ov_OmicsSurv <- CreateOmics( # protein expression data assayData_df = ovProteome_df, # pathway collection pathwayCollection_ls = wikipathways_PC, # survival phenotypes response = ovPheno_df, # phenotype is survival data respType = "survival", # retain pathways with > 5 proteins minPathSize = 5 ) There are 83 samples shared by the assay and phenotype data. ====== Creating object of class OmicsSurv ======= The input pathway database included 5831 unique features. The input assay dataset included 4763 features. Only pathways with at least 5 or more features included in the assay dataset are tested (specified by minPathSize parameter). There are 312 pathways which meet this criterion. Because pathwayPCA is a self-contained test (PMID: 17303618), only features in both assay data and pathway database are considered for analysis. There are 1936 such features shared by the input assay and pathway database.
To see a summary of the
Omics data object we just created, simply type the name of the object:
ov_OmicsSurv #> Formal class 'OmicsSurv' [package "pathwayPCA"] with 6 slots #> ..@ eventTime : num [1:83] 2279 3785 2154 2553 2856 ... #> ..@ eventObserved : logi [1:83] TRUE TRUE TRUE TRUE TRUE TRUE ... #> ..@ assayData_df :Classes 'tbl_df', 'tbl' and 'data.frame': 83 obs. of 4763 variables: #> ..@ sampleIDs_char : chr [1:83] "TCGA-09-1664" "TCGA-13-1484" "TCGA-13-1488" "TCGA-13-1489" ... #> ..@ pathwayCollection :List of 4 #> .. ..- attr(*, "class")= chr [1:2] "pathwayCollection" "list" #> ..@ trimPathwayCollection:List of 5 #> .. ..- attr(*, "class")= chr [1:2] "pathwayCollection" "list"
Testing pathway association with phenotypes
Once we have a valid
Omics object, we can perform pathway analysis using the AESPCA or SuperPCA methodology as described above. Because the syntax for performing SuperPCA is nearly identical to the AESPCA syntax, we will illustrate only the AESPCA workflow below.
We estimate pathway significance via the following model:
phenotype ~ intercept + PC1. Pathway p-values are estimated based on a likelihood ratio test that compares this model to the null model
phenotype ~ intercept. Note that when the value supplied to the
numReps argument is greater than 0, the
AESPCA_pvals() function employs a non-parametric, permutation-based test to assign the statistical significance of this model.
ovarian_aespcOut <- AESPCA_pVals( # The Omics data container object = ov_OmicsSurv, # One principal component per pathway numPCs = 1, # Use parallel computing with 2 cores parallel = TRUE, numCores = 2, # # Use serial computing # parallel = FALSE, # Estimate the p-values parametrically (AESPCA only) numReps = 0, # Control FDR via Benjamini-Hochberg adjustment = "BH" ) Part 1: Calculate Pathway AES-PCs Initializing Computing Cluster: DONE Extracting Pathway PCs in Parallel: DONE Part 2: Calculate Pathway p-Values Initializing Computing Cluster: DONE Extracting Pathway p-Values in Parallel: DONE Part 3: Adjusting p-Values and Sorting Pathway p-Value Data Frame DONE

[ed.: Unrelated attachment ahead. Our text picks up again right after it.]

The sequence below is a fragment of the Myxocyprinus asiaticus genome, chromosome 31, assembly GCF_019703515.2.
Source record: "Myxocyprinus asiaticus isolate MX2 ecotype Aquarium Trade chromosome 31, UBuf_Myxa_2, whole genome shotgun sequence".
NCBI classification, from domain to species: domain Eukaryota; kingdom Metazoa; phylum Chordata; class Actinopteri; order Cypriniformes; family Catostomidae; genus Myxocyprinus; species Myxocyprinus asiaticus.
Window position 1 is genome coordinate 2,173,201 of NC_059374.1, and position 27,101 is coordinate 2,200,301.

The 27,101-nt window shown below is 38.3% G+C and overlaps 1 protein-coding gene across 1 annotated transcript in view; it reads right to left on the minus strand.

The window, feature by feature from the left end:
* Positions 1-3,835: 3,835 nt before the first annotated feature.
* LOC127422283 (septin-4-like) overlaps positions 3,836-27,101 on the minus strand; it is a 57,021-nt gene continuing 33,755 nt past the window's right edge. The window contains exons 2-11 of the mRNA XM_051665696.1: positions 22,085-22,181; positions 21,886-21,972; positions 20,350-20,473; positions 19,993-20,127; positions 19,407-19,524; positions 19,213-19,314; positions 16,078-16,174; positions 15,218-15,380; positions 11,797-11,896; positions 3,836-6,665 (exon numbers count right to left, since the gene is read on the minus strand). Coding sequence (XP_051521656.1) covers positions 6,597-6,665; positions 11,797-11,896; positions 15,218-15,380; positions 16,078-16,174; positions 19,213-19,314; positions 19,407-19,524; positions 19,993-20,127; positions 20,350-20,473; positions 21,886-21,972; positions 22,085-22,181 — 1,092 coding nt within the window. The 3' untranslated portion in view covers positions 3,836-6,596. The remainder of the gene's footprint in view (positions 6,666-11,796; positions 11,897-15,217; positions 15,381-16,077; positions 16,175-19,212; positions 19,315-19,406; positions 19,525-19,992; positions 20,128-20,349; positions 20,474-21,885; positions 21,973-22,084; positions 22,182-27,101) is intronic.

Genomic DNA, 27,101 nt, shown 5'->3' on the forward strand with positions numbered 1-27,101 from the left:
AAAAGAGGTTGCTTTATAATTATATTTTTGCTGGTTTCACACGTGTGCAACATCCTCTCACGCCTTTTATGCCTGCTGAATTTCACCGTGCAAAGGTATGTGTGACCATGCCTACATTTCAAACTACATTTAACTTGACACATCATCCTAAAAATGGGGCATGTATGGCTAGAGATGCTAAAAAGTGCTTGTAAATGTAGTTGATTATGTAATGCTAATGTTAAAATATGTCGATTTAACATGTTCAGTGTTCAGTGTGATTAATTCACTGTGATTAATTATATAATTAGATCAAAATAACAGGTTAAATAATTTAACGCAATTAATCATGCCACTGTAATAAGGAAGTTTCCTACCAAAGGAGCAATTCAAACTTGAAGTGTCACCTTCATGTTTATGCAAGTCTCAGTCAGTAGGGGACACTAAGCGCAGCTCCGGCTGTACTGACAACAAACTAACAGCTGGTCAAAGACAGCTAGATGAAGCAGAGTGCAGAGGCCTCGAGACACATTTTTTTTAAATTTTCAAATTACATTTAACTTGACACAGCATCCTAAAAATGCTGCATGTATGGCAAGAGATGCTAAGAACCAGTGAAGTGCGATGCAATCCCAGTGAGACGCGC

ovarian_aespcOut object contains 3 components: a table of pathway p-values, AESPCA-estimated PCs of each sample from each pathway, and the loadings of each protein onto the AESPCs.
names(ovarian_aespcOut) #>  "pVals_df" "PCs_ls" "loadings_ls"
We haven’t yet added a
print() method for these analysis outputs, so be careful: use the two accessor functions,
getPathPCLs() instead. We will show examples of these functions next.
Table of pathway analysis results
For this ovarian cancer dataset, the top 20 most significant pathways identified by AESPCA are:
|WP2036||TNF related weak inducer of apoptosis (TWEAK) Signaling Pathway||0.0019066||0.3301101|
|WP363||Wnt Signaling Pathway||0.0046961||0.3301101|
|WP3850||Factors and pathways affecting insulin-like growth factor (IGF1)-Akt signaling||0.0079715||0.3301101|
|WP2447||Amyotrophic lateral sclerosis (ALS)||0.0082310||0.3301101|
|WP262||EBV LMP1 signaling||0.0116029||0.3301101|
|WP2795||Cardiac Hypertrophic Response||0.0116402||0.3301101|
|WP2840||Hair Follicle Development: Cytodifferentiation (Part 3 of 3)||0.0120476||0.3301101|
|WP3617||Photodynamic therapy-induced NF-kB survival signaling||0.0128125||0.3301101|
|WP195||IL-1 signaling pathway||0.0144856||0.3301101|
|WP3680||Association Between Physico-Chemical Features and Toxicity Associated Pathways||0.0157976||0.3301101|
|WP75||Toll-like Receptor Signaling Pathway||0.0163042||0.3301101|
|WP2018||RANKL/RANK (Receptor activator of NFKB (ligand)) Signaling Pathway||0.0175655||0.3301101|
|WP2203||Thymic Stromal LymphoPoietin (TSLP) Signaling Pathway||0.0181492||0.3301101|
|WP2064||Neural Crest Differentiation||0.0181831||0.3301101|
|WP2877||Vitamin D Receptor Pathway||0.0204298||0.3301101|
|WP4136||Fibrin Complement Receptor 3 Signaling Pathway||0.0231842||0.3301101|